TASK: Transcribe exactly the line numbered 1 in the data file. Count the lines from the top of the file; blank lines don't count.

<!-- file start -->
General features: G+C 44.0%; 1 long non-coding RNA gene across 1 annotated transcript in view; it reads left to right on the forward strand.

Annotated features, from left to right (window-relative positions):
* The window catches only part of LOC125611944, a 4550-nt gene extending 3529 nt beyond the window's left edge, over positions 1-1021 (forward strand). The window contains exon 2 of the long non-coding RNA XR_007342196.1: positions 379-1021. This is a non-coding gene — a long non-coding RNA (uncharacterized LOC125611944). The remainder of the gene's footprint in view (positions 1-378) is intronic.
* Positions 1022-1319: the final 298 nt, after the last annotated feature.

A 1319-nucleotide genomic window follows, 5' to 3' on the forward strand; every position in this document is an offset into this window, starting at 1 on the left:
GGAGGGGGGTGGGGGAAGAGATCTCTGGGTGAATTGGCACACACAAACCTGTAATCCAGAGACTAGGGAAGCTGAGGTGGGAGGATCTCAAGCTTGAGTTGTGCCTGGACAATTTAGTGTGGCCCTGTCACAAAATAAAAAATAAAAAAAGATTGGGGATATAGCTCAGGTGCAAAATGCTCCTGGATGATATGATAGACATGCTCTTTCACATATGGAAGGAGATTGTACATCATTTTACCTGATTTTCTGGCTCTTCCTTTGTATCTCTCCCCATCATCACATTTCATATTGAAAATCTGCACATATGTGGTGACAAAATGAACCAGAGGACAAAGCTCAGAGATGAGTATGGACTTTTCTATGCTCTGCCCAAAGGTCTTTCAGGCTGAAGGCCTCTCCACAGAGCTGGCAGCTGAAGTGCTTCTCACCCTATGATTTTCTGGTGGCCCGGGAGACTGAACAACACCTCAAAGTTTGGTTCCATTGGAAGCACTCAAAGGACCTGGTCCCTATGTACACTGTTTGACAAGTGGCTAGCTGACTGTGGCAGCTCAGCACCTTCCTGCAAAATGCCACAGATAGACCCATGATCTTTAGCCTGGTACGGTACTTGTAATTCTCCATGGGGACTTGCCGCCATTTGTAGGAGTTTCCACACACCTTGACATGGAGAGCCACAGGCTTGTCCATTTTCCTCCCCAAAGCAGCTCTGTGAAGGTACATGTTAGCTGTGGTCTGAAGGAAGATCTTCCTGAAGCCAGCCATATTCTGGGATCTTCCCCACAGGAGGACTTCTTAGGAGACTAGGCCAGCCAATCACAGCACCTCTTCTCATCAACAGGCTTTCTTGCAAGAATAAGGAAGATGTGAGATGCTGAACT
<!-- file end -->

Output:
General features: G+C 44.0%; 1 long non-coding RNA gene across 1 annotated transcript in view; it reads left to right on the forward strand.